Explore our research
At GRIDD, we strive for excellence through supporting our research teams to work collaboratively to advance the discovery of new drugs. We encourage innovation through cross-disciplinary rigour and global collaboration.
Directions in drug discovery
An estimated 130,470 new cases of cancer were diagnosed in Australia in 2016, with that number set to rise to 150,000 by 2020. Professors Vicky Avery, Sally-Ann Poulsen and Associate Professor Rohan Davis are working to discover compounds that are active against breast, prostate and pancreatic cancer.
Infectious diseases kill more than one million people annually. GRIDD Professors Kathy Andrews, Vicky Avery and Ronald Quinn are seeking new drugs to treat diseases like malaria and TB, while Director Professor Jenny Martin is exploring new approaches to treat complicated urinary tract infections as well as melioidosis, a common disease in northern Australia.
About 70,000 Australians are affected by this progressive disease of the nervous system. Professor George Mellick’s research explores the genetics of Parkinsonism and the interactions between genetic and environmental factors that contribute to onset and development of the disease.
Professor Sally-Ann Poulsen has discovered a new way to reverse multidrug resistance in cancer, while Professor Jenny Martin is exploring how to disarm bacteria so they cannot cause disease.
Spinal cord injury repair
Up to half a million people globally suffer from spinal cord injury. GRIDD’s Associate Professor James St John in the Clem Jones Centre for Neurobiology and Stem Cell Research offers hope of new therapies. The 2017 Australian of the Year, Professor Emeritus Alan Mackay-Sim pioneered this research.
See the team who make up GRIDD and find out more about our individual research strengths.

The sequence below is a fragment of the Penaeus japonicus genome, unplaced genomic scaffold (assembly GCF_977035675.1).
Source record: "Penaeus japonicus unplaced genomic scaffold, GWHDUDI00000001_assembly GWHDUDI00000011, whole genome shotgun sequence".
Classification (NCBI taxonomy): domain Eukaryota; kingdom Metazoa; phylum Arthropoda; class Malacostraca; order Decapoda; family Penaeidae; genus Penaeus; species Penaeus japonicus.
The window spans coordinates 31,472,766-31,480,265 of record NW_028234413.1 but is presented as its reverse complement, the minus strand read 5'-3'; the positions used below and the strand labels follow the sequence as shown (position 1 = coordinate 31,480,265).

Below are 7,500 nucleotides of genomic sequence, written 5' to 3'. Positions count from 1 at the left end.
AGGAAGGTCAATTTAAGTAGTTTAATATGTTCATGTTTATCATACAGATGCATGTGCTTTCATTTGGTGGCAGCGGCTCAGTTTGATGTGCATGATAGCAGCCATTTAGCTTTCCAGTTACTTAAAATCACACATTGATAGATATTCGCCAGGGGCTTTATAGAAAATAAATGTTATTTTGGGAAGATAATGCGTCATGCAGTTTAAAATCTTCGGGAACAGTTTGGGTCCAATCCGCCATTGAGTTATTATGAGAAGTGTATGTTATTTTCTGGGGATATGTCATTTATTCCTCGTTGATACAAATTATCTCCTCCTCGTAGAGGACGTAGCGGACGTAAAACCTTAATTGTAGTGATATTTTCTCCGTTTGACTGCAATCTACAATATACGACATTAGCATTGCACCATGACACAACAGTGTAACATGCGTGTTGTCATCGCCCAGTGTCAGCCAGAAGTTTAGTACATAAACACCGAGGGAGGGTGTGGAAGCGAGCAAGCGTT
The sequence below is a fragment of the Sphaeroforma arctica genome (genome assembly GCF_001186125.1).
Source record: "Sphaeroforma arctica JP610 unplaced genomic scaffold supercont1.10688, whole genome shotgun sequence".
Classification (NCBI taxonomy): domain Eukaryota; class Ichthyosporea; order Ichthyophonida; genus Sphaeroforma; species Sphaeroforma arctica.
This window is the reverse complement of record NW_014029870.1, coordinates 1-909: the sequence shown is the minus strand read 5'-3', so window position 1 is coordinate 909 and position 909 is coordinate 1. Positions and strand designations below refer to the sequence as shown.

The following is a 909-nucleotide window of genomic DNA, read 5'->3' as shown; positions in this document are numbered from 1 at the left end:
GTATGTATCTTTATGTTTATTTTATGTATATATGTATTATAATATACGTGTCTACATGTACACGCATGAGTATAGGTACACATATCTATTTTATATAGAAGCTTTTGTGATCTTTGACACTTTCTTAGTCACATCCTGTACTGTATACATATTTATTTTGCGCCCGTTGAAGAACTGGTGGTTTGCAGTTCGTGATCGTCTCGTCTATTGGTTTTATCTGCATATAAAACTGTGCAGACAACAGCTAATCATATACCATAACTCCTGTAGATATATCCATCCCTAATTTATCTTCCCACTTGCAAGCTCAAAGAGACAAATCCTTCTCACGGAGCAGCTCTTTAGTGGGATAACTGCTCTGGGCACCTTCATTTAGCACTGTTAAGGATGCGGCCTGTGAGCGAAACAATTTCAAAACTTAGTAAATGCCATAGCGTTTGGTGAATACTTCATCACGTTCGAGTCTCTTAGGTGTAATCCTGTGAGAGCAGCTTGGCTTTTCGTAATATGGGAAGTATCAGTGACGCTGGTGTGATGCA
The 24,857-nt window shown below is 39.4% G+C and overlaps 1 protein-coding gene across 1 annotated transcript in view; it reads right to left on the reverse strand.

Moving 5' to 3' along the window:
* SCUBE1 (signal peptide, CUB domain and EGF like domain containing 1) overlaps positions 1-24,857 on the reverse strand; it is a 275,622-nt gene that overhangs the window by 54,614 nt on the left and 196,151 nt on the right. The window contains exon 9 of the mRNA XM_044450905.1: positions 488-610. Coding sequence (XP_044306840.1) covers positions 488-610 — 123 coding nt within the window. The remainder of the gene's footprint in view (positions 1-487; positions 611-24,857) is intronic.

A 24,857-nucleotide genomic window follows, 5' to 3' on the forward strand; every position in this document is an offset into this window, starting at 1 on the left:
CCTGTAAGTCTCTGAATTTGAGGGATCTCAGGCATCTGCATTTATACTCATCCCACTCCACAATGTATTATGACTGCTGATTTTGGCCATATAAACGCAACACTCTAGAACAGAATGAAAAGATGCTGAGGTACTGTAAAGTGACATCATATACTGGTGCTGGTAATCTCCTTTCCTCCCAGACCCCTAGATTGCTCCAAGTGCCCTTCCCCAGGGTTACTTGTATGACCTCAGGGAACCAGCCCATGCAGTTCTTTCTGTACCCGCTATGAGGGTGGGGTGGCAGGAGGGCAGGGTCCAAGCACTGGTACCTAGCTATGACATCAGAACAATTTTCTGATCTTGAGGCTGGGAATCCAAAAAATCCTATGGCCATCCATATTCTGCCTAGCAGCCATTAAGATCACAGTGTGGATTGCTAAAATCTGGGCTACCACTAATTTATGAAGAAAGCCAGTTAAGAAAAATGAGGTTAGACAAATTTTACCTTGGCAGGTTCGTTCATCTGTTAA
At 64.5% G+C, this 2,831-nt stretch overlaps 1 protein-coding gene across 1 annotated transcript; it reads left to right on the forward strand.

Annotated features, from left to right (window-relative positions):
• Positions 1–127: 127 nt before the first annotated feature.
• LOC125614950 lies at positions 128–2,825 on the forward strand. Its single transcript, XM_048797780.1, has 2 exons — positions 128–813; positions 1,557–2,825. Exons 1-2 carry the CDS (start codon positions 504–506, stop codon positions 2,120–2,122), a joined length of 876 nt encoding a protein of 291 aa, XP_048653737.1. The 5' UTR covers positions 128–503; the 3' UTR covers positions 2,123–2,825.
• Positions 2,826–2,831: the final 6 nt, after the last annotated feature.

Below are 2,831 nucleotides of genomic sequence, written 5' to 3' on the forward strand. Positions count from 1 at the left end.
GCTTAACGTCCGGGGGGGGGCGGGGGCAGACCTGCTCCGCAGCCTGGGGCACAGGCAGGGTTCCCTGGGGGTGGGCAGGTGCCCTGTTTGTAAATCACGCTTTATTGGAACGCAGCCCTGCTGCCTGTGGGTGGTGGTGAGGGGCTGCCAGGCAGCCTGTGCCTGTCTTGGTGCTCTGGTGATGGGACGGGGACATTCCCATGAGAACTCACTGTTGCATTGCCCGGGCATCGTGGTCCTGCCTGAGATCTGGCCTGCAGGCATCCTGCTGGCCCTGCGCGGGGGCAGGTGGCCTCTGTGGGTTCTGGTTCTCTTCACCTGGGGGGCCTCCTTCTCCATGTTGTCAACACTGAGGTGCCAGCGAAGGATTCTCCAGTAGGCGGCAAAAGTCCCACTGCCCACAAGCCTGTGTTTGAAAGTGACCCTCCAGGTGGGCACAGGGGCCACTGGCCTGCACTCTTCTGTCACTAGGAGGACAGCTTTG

Spotlight on Discovery Biology
The Discovery Biology laboratory and its Principal Investigator and Head, Professor Vicky Avery are outstanding contributors to GRIDD that attract significant research funding. Prof Avery is also Head, Griffith University Drug Discovery Programme for the CRC for Cancer Therapeutics (CTx) (2007-2020) and Deputy Dean (Research), Griffith Sciences.
Since 2007, the Avery lab has developed innovative high throughput, high content imaging assays to address the world’s neglected diseases, working in close collaboration with Medicines for Malaria Venture (MMV); Drugs for Neglected Diseases initiative (DNDi); Bill & Melinda Gates Foundation (BMGF) and the Global Health Innovative Technology (GHIT) Fund. Her lab has contributed to numerous drug discovery platforms resulting in new lead molecules and has played an integral role within the CRC for Cancer Therapeutics since its inception in 2007, providing HTS and HCI capabilities to support projects from hit identification through to lead optimisation.
The Avery team were awarded MMV Project of the Year (2007) for their innovative use of technology to identify new anti-malarials, and again in 2013 for their contribution to the clinical candidate, MMV390048.
In July 2015, Professor Avery and Ms Sandra Duffy from Discovery Biology were contributors to a breakthrough identifying and characterising a potent agent that thwarts drug resistance in the parasite that causes malaria. In a paper published in the journal Science Translational Medicine, an international research team reported the effectiveness of DSM265, a long-acting inhibitor for malaria which kills Plasmodium falciparum in the blood and liver.
This saw DSM265 declared a potential drug combination partner for either single-dose malaria treatment or once weekly doses for ongoing disease prevention. DSM265 has advantages over current treatment options that are dosed daily or are inactive against the parasite liver stage.
These findings follow the announcement in June 2015 of another discovery, a novel antimalarial compound known as DDD107498. Identified through collaboration between the University of Dundee’s Drug Discovery Unit and Medicines for Malaria Venture – and again featuring Professor Avery’s research team — DDD107498 has the potential to treat malaria patients in a single dose, prevent the spread of the disease from infected people, and protect a person from developing the disease in the first place. Details have been published in the journal Nature.